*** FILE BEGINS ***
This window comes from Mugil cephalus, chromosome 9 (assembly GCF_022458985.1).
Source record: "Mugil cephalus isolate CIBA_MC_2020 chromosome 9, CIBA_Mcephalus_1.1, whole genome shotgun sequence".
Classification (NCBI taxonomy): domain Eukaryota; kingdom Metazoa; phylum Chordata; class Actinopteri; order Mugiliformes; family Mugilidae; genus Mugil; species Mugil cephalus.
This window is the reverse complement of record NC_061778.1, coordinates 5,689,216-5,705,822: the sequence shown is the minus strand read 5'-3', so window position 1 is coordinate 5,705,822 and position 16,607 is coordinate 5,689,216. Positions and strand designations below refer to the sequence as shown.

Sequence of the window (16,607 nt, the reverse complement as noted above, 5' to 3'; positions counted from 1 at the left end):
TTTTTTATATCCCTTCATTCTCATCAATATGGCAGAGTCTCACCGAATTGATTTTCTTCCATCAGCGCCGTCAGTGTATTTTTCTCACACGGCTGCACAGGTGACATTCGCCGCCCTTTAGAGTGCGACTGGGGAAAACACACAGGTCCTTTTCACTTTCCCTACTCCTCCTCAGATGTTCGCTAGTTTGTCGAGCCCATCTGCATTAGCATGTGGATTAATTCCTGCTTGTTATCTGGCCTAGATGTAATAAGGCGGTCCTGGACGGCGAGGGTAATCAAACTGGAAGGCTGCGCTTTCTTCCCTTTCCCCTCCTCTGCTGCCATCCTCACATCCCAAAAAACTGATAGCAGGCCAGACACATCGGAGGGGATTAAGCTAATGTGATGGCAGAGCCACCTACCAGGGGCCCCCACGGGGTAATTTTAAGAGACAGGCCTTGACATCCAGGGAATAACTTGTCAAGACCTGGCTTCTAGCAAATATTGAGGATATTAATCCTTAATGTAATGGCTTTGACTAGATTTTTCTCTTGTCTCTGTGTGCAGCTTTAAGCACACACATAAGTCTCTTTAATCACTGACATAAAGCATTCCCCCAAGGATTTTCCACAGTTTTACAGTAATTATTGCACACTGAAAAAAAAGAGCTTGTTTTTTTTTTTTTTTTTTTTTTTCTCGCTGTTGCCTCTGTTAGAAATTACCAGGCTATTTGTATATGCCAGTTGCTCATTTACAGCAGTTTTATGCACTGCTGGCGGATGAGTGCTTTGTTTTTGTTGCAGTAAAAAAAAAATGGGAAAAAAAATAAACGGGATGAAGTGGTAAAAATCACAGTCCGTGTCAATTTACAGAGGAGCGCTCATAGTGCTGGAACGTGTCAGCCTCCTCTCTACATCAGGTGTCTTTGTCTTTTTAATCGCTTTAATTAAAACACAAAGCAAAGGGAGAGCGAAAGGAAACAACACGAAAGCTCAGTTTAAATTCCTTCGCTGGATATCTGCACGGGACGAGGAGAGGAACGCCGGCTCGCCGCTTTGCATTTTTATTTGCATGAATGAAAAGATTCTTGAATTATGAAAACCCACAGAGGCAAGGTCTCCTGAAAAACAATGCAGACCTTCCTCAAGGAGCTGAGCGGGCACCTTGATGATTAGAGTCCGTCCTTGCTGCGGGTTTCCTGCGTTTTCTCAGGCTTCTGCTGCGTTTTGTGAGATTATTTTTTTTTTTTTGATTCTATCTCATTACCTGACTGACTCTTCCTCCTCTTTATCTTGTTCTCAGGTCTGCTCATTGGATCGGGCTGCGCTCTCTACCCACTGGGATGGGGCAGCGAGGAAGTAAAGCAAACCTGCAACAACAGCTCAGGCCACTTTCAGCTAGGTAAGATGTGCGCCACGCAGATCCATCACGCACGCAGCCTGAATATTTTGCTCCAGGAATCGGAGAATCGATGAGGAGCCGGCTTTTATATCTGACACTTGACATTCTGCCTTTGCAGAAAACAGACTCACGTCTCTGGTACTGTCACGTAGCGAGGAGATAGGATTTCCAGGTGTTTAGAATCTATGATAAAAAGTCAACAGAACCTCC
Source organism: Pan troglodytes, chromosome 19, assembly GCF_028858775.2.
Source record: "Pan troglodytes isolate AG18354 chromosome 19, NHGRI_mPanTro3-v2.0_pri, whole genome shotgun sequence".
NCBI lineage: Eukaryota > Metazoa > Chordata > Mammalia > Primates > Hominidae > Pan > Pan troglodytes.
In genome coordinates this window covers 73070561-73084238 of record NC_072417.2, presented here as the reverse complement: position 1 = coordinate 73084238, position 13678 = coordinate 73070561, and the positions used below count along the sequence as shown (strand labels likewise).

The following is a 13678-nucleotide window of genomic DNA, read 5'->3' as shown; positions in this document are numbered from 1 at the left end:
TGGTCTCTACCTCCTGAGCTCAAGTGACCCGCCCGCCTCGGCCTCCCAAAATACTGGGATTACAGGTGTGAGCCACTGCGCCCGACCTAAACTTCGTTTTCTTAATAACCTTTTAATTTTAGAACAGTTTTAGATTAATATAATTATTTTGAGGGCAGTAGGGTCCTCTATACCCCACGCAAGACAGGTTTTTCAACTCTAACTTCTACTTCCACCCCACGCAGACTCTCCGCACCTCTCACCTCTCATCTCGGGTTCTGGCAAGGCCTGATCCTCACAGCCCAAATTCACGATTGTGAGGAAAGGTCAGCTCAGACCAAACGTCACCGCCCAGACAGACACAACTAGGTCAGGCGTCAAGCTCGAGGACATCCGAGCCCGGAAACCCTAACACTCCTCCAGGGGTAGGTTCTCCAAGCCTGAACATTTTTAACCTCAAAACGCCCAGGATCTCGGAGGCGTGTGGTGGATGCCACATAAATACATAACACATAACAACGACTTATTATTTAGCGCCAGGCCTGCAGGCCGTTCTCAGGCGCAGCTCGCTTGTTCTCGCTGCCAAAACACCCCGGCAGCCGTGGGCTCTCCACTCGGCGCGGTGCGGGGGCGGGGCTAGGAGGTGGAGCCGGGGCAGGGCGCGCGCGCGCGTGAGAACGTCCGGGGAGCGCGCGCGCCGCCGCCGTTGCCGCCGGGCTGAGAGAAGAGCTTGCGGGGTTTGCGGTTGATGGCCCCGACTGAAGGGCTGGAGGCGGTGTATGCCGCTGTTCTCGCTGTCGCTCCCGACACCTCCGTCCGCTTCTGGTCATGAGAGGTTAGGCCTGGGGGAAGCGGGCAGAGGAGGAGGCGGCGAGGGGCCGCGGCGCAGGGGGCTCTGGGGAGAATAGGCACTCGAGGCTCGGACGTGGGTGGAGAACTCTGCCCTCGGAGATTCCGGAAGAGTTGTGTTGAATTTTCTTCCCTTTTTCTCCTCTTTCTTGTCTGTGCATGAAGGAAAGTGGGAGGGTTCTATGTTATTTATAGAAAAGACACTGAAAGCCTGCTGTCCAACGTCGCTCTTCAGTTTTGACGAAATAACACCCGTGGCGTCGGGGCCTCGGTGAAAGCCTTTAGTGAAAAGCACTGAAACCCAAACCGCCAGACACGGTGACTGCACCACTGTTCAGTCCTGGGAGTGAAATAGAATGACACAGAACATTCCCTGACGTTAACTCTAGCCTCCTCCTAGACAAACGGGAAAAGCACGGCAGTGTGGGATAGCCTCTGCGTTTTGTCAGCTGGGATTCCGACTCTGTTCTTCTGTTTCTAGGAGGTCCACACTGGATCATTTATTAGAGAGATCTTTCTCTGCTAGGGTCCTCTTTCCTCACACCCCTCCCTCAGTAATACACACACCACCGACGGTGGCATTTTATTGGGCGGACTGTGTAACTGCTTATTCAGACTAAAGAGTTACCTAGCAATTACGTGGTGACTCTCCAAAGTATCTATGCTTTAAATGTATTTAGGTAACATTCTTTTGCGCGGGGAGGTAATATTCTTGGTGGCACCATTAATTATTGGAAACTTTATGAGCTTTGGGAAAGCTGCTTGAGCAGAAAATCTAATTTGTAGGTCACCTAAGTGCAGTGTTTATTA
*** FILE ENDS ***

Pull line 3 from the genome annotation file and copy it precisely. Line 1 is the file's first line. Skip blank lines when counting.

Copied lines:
Classification (NCBI taxonomy): domain Eukaryota; kingdom Metazoa; phylum Chordata; class Actinopteri; order Mugiliformes; family Mugilidae; genus Mugil; species Mugil cephalus.